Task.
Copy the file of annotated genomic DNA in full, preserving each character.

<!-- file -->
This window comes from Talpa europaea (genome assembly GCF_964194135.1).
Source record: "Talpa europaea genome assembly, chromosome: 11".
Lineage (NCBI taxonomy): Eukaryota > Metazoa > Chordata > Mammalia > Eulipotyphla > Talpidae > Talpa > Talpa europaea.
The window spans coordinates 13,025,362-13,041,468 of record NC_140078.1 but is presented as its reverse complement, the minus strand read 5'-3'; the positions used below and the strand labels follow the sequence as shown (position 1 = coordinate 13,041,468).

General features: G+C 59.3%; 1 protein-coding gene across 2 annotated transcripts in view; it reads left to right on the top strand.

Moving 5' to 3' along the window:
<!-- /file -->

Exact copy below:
This window comes from Talpa europaea (genome assembly GCF_964194135.1).
Source record: "Talpa europaea genome assembly, chromosome: 11".
Lineage (NCBI taxonomy): Eukaryota > Metazoa > Chordata > Mammalia > Eulipotyphla > Talpidae > Talpa > Talpa europaea.
The window spans coordinates 13,025,362-13,041,468 of record NC_140078.1 but is presented as its reverse complement, the minus strand read 5'-3'; the positions used below and the strand labels follow the sequence as shown (position 1 = coordinate 13,041,468).

General features: G+C 59.3%; 1 protein-coding gene across 2 annotated transcripts in view; it reads left to right on the top strand.

Moving 5' to 3' along the window: